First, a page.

Frequently asked questions

I get asked a lot of random and sometimes silly questions about my illness. If you have any additional questions, please feel free to ask!

What caused your kidneys to fail?

I have no idea. The doctors ran 13 different tests on me and they still have no idea what caused them to fail.

How did you know you had kidney failure?

I did not know. I went for a routine checkup, ran some bloods and found out I have kidney failure. You can read the full story here and here.

How did you lose so much weight? 

The honest answer is that I lost my appetite after I got sick. I lost about 6kg in that first month. Between then and now, it has been a roller coaster. I have lost  even more weight (13kg in total) due to throwing up and dialysis.

IMG_5817
I’ve gone from a size 12 to a size 8

What do you eat?

In the beginning, my diet was very strict. I ate food with very little spices and sauces. As I got used to dialysis and realised how everything worked, I started introducing some of my old foods back. However I still have quite a few diet restrictions and I tend to be quite strict about it.

How often do you do dialysis?

3 times a week. Each session is 4 hours.

What do you do at dialysis?

I catch up on Modern Family and I sleep!

Does dialysis hurt?

I can only answer for myself. It does not hurt at all. I have a port coming out of my neck and the dialysis pipes are connected to that. Other patients that have been on dialysis for years have fistulas in their arm and they are connected to their machines with big needles. This is something I am hoping to avoid because I hate needles

Are both your kidneys damaged?

Yes. Both my kidneys are damaged and combined, they run at about 8% currently. A normal person runs at about 90-100%

Do you pee?

Some days I do and some days I don’t. Trust me, not peeing for an entire day is quite weird.

You look so much better today! Is your treatment helping?

No Patricia. I just had the energy to straighten my hair today.

Why’s your skin so dry?

My body is filled with toxins that my kidneys cannot process and I cannot drink a lot of water to keep my skin hydrated.

You don’t really look sick. Is kidney disease really that bad?

Well, I kind of need to take an organ out of someone else and put it into my body. I would say that is kind of serious.

Why don’t you just do a transplant?

Kidneys are not readily available. They have a very strict work up procedure and they need to ensure that the donor is 100% healthy. I am on the transplant list but the waiting list in South Africa for my blood type (O+) is 5-8 years. If you would like to become an organ donor, please visit the Organ Donor Foundation and sign up online here.

Who’s your donor?

My entire family was tested to be donors as they were all willing to donate. My dad and eldest brother were the only two with the same blood type as me (O+). My father is currently doing his full medical work up to see if he is healthy enough to donate to me.

How do I become a donor?

It’s simple really! Register on the Organ Donor Foundation website here. Alternatively you can give them a call on their toll free number-  0800 22 66 11. They will then send you your organ donor card. Remember to inform your family and loved ones about your decision so that they can understand why you’re doing this but also so that they know to respect your wishes in the future.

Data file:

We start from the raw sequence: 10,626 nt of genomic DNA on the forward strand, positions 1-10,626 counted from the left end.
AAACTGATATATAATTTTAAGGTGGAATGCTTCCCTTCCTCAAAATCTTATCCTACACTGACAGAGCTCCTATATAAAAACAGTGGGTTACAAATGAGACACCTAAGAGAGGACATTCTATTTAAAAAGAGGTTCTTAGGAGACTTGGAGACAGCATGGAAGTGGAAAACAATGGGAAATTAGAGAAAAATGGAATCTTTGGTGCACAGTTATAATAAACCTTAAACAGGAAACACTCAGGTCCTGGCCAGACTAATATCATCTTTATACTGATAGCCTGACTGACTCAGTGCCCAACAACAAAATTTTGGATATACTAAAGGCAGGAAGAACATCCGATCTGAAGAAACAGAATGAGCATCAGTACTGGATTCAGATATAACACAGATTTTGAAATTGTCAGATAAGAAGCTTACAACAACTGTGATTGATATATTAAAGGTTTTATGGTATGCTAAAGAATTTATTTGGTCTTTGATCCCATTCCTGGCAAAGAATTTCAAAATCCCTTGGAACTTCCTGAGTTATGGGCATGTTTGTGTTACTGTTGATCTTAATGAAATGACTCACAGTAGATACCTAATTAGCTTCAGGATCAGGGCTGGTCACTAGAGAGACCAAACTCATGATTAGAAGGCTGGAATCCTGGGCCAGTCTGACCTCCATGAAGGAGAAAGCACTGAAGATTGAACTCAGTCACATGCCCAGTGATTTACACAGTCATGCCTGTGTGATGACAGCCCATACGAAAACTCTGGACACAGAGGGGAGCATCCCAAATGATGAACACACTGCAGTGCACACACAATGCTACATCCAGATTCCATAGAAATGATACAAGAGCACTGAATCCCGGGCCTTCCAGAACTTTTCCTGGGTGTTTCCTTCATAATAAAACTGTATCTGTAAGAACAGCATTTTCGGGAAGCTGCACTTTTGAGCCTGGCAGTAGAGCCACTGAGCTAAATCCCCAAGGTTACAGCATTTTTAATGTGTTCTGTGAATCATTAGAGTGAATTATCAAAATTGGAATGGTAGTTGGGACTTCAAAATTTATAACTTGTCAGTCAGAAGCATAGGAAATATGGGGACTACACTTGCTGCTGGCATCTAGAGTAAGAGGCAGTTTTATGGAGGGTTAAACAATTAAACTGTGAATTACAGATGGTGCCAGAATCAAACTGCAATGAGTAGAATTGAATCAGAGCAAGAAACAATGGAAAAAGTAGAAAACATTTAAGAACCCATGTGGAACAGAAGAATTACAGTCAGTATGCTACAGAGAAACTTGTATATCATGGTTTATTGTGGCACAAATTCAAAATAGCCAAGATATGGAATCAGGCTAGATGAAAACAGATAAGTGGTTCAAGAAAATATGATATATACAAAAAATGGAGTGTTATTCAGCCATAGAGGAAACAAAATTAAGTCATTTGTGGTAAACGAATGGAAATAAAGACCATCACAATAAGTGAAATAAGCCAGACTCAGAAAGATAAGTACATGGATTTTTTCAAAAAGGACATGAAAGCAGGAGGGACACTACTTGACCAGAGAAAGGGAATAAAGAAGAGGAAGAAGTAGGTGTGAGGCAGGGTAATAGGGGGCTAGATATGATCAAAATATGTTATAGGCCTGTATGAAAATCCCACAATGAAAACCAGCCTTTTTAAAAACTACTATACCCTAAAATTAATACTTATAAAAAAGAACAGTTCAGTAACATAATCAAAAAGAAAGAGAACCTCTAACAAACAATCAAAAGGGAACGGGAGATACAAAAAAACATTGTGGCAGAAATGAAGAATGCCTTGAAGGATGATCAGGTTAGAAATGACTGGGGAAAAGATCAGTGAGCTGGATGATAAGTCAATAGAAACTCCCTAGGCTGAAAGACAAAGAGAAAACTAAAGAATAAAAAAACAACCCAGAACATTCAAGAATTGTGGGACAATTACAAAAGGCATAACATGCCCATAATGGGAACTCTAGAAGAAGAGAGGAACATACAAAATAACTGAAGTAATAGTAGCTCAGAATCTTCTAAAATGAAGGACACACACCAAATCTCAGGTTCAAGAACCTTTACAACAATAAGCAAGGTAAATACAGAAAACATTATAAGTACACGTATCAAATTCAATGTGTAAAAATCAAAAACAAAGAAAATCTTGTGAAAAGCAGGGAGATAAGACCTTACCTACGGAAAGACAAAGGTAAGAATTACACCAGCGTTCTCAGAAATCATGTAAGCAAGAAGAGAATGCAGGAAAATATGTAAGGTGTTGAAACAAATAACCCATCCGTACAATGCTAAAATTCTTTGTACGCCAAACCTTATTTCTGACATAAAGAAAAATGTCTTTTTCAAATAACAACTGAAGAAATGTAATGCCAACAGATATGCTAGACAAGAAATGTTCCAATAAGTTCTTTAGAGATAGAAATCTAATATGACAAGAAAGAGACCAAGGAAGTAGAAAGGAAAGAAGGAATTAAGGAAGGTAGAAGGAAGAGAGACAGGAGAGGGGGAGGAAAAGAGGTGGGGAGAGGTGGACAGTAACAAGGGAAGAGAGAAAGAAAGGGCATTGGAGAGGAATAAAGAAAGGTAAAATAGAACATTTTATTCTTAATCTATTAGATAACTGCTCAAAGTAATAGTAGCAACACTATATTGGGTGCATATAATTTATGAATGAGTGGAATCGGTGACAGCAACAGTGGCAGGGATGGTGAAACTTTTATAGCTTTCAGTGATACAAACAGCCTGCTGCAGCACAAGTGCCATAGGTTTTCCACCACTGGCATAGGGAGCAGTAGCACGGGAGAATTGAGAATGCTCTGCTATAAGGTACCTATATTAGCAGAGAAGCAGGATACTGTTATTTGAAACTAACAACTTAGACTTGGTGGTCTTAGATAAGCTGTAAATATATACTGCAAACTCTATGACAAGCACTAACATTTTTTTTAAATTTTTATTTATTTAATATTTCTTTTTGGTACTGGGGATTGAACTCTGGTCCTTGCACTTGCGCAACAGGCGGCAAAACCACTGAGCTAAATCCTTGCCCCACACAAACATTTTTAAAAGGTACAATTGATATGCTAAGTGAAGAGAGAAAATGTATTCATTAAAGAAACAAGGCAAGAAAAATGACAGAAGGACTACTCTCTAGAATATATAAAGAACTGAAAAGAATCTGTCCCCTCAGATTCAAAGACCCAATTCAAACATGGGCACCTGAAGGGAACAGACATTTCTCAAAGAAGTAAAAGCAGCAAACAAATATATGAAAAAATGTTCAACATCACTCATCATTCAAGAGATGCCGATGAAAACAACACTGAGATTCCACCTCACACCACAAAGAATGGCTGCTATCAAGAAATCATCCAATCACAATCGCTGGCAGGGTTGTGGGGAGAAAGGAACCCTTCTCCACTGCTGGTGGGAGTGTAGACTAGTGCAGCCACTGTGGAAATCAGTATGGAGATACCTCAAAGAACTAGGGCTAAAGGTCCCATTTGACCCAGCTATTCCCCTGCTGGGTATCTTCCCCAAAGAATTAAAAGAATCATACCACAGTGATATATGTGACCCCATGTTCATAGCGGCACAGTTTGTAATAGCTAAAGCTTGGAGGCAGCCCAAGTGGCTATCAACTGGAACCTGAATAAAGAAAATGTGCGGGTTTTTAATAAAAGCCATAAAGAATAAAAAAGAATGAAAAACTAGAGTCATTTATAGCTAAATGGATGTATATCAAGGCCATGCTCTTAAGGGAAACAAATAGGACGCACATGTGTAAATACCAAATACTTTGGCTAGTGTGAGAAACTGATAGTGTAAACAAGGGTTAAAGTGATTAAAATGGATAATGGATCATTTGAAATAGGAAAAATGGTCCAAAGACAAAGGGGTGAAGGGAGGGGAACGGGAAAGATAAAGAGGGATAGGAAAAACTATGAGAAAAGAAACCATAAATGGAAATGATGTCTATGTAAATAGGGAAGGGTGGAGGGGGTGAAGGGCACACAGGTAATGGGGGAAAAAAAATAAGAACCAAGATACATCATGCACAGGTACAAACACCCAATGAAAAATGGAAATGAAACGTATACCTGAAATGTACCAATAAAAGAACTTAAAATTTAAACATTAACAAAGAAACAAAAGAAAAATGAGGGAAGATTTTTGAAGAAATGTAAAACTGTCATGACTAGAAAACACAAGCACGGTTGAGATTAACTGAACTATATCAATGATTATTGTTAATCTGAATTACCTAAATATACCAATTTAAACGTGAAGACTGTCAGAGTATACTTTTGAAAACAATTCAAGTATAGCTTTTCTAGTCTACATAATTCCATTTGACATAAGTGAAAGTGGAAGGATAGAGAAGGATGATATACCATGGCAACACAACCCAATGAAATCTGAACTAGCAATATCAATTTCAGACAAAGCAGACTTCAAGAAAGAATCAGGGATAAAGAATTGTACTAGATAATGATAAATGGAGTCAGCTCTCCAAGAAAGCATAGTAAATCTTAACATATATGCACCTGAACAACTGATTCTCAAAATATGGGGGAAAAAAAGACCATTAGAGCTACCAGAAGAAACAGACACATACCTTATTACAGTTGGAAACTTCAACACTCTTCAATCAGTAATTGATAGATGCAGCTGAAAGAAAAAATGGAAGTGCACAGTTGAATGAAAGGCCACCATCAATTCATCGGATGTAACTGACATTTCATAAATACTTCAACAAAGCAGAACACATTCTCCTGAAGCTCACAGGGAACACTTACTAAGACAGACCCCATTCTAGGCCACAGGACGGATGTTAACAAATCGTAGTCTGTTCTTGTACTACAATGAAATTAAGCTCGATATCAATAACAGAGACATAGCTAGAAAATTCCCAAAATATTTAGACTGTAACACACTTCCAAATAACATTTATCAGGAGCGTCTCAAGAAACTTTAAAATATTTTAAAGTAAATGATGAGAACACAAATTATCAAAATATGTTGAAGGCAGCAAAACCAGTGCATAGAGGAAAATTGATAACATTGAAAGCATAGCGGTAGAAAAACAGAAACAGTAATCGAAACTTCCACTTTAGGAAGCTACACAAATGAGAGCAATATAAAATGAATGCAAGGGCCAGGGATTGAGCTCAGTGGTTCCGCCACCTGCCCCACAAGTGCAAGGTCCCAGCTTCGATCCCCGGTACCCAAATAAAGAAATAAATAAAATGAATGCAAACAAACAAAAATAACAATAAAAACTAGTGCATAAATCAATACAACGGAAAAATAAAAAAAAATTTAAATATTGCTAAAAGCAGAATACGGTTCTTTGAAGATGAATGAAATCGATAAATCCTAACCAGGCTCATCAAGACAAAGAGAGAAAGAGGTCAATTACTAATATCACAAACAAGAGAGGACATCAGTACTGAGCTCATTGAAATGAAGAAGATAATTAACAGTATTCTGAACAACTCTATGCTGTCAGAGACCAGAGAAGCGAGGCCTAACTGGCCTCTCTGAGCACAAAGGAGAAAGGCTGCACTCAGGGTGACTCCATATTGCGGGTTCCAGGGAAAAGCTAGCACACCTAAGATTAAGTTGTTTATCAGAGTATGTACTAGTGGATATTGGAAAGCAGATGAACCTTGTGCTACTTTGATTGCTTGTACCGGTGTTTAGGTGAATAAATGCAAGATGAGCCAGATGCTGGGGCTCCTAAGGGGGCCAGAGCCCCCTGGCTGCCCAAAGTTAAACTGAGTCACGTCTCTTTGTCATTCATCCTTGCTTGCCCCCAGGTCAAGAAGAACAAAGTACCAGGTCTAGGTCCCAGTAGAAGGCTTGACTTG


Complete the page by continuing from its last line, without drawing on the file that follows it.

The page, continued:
What’s the difference between a cadaver kidney and a donor kidney? 

Physically, there is no difference between the two kidneys. Some people believe that a cadaver kidney will last longer. Others believe one from a donor will. The main difference between the two is that a cadaver kidney comes from someone that has passed away and has chosen to donate their organs and a donor kidney comes from someone alive that has chosen to donate to you. Both come with their own emotional rolls and doubts.

How many surgeries have you had?

Four. The first was to put the pipe in my stomach (read more about that surgery here), second was to put a pipe in my leg for emergency dialysis, third was to fix the pipe in my stomach and the final one was to put the pipe in my neck.

Why do you still work?

*in my head*

Because I like $$$. A lot.

*out of my mouth*

Two reasons. I am not going to put my career goals on hold. I will continue working until my doctors say I cannot. Secondly, I cannot sit at home all day and do nothing. I’d get bored. And fat.

What’s that thing in your neck?? 

This one I get a lot lately because I tend to not hide my port anymore. The thing in my neck is the port that they use to do my dialysis. No it does hurt. It just hangs there and does its own thing.

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Yes, it looks kinda creepy.

 

How do you stay so positive?

I cannot simply answer this question. When someone asks me this, I smile and avoid the question. I will write a blog post about this because there is no simple answer

 

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2 thoughts on “Frequently asked questions

  1. I am on dyalisis I have a fistula in my arm.it would be good to have friends the same.i do struggle som2 days with tiredness.and my bones ache.i am sue

    Like

    1. Hi Sue! Please feel free to email me (have a look at the contact me page to send me mail) so that we can stay in touch! I’d love to chat and remain friends 🙂

      Like

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